Friday, June 17, 2011

Dirty Hands

When we moved to P-town, I was happy to have found a home in a fairly new neighbourhood with some old trees out back. While I've been told that the previous owners were enthusiastic gardeners, they also had four boys, three dogs and a divorce to plan. The back garden, therefore, had the look of an incomplete thought. Six trees line the back fence, the last vestiges of what was once the property line between two farms. The land beneath them was wood-chipped in one area and sparcely covered with decorative rock in another. The north fence line was planted with day lilies, peonies and dreadful prairie grasses. (When plants send you running for an inhaler, they quickly lose their appeal.) The south side was cleared, bricked in for planting, but bare. A blank pallet! To some this would come as a Godsend, but to a novice gardener like myself, it feels tantamount to being handed a length of rope tied in the shape of a noose. It's taken me a few years to come up with a sustainable idea for the area. As you can see from the following pictures, the plants are still babies, but try to imagine them two years from now,  when they will be about two to three feet taller and filled out with new growth. I've enough space left to plant some pretty annuals, should I ever be able to rise from the couch. 

A combination of purple and gold burberry interspersed with dwarf honeysuckle line the south fence line.

A line of yellow-green and variegated hostas get a little late day sun beneath the trees. 

Thursday, June 9, 2011


Adorable. Sweet. Loving. Loyal. Dogs are all these things, particularly my own dynamic duo. And yet, there are moments when they take the time to wake us humans from our love-induced anthropomorphic haze. Honey prefers to roll on dead animals and eat the droppings of other species. Maya, on the other hand, has taken things to a whole new level: she eats her own poo. Honestly, if she were flexible enough, we might never have to pick up after her. In fact, she's so efficient at her personal poop-and-scarf routine that it is often only her breath that gives it away. Sweet, it is not.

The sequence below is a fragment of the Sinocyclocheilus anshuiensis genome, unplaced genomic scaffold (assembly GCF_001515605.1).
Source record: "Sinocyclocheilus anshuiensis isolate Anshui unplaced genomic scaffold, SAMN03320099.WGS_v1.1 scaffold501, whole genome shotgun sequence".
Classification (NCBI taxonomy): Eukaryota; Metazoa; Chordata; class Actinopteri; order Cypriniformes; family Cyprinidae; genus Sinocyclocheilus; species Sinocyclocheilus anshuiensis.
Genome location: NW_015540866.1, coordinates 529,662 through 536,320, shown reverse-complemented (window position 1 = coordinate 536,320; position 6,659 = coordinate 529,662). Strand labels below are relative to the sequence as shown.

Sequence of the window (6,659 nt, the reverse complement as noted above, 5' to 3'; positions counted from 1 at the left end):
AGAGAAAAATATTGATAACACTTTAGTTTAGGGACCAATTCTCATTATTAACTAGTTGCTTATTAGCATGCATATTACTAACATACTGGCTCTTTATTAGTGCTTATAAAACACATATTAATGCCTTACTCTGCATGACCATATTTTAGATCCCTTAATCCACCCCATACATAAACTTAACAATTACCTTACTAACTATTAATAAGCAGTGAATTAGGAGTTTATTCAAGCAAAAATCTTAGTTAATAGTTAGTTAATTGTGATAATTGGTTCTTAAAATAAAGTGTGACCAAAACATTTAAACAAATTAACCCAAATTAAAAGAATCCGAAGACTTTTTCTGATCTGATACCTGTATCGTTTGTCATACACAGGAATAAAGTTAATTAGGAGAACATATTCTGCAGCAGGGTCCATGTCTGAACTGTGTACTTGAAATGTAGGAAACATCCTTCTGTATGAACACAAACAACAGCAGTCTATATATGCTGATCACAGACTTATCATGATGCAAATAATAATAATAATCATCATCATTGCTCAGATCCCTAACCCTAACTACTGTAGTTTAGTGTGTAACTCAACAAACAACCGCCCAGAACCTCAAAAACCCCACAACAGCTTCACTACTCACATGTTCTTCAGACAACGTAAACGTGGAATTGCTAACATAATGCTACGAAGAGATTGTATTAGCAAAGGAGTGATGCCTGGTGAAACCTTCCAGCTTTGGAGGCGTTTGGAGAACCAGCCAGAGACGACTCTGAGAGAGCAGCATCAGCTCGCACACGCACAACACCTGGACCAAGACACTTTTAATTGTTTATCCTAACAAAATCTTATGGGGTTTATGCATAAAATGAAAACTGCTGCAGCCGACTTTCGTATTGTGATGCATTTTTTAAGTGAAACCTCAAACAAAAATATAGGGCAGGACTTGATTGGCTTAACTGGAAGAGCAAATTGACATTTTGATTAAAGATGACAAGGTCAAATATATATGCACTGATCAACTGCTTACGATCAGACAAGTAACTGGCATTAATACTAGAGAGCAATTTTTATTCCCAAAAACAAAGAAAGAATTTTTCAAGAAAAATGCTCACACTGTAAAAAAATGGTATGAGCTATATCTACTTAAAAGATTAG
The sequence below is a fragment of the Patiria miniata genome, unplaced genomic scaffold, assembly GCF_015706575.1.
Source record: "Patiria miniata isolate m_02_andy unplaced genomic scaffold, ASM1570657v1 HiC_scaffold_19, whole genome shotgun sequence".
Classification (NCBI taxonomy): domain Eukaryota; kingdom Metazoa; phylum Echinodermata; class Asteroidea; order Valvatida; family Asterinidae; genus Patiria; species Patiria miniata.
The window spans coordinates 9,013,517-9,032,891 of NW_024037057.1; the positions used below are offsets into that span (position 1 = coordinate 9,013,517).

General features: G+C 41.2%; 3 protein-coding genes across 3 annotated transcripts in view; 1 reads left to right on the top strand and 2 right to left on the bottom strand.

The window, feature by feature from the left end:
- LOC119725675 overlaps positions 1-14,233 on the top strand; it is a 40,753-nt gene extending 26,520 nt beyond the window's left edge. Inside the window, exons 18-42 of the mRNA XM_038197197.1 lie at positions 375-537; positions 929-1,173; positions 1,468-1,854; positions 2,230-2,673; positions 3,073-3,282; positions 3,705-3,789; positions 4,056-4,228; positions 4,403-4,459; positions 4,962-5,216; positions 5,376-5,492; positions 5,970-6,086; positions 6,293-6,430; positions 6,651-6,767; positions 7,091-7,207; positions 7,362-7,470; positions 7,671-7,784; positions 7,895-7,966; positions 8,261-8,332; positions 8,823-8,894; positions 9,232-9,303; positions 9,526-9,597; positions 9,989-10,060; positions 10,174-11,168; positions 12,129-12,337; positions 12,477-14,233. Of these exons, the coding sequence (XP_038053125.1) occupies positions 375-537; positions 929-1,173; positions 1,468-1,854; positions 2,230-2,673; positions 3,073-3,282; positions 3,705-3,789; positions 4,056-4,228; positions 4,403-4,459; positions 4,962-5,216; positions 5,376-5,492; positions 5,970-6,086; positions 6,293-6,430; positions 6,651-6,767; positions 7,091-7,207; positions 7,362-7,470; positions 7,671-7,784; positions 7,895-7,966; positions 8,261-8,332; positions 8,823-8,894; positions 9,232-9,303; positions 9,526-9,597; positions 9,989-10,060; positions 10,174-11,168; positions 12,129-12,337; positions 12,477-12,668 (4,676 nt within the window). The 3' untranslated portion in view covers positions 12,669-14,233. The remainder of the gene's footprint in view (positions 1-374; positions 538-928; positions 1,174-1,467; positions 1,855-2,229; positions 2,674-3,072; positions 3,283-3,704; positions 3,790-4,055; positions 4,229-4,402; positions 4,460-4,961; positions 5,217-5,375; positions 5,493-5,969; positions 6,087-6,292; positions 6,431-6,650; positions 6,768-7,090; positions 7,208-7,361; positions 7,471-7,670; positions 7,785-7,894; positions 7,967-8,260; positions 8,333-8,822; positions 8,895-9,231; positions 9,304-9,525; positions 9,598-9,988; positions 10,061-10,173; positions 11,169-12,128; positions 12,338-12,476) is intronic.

Monday, June 6, 2011

A Week at Camp Mighty: Day 1

Campers arrived in their pyjamas Monday morning demanding food only to discover that, at Camp Mighty, campers make their own breakfast. They also would be making lunch-- a picnic to be eaten at a nearby-but-yet-to-be-explored park. A menu of turkey sandwiches, apples, bananas, water and Swiss chocolate was selected by the campers, prepared and packed for the excursion. Detweiller Park did not disappoint. There were plenty of nooks and crannies for a rousing game of Hide and Seek. The play equipment was a tad toasty, but that could only be blamed on the skyrocketing temperatures and matching humidity. It is the Midwest after all!
A muddy, sticky, and steamy hike along the sorely misnamed Dry Creek Trail was followed by Dairy Queen and a swim.

All in all the campers had a terrific day and Mighty Mom, Head Counsellor and Assistant Chef, got to know her daughters again. They were sorely missed.

Friday, June 3, 2011

Back to the Blogosphere

Hey there!
I know. Long time no blog. What can I say? The last nine months has passed as a blur. Oh, there were definitely some blog-worthy moments. I hope to get to them all over the coming months. Emma the Brave turned double-digits, Mighty Mouse turned 8, and the Captain turned 40! Heh, heh. (Remind me to share how the Captain killed the battery on his new car.)
In my defence, I've blogged over 20 times since January for my Math Methods course. Yes, blogging is now a university-level required skill! It boggles the mind that I completed my first degree with a merely a typewriter. Now you need Internet access 24/7 and assignments have due dates like Sunday, January 23rd at 11:59pm. In any event, Melissa's Math Munch Box is not the least bit interesting unless you plan to teach math to kids ages 5 to 15. Warning: any attempt at completing the referred to readings in 15 weeks or less may result in shingles. (Yet another story that warrants sharing).
I just completed a required art course. It was a hoot. A perfect summer activity if you ask me, that is, if your going to be studying anyway. The following are my teaching prototypes created by both me and Emma. I bet you'll have trouble guessing which are hers. Send me an email if you want instructions for kids at school or home. They require no fancy tools, only humility.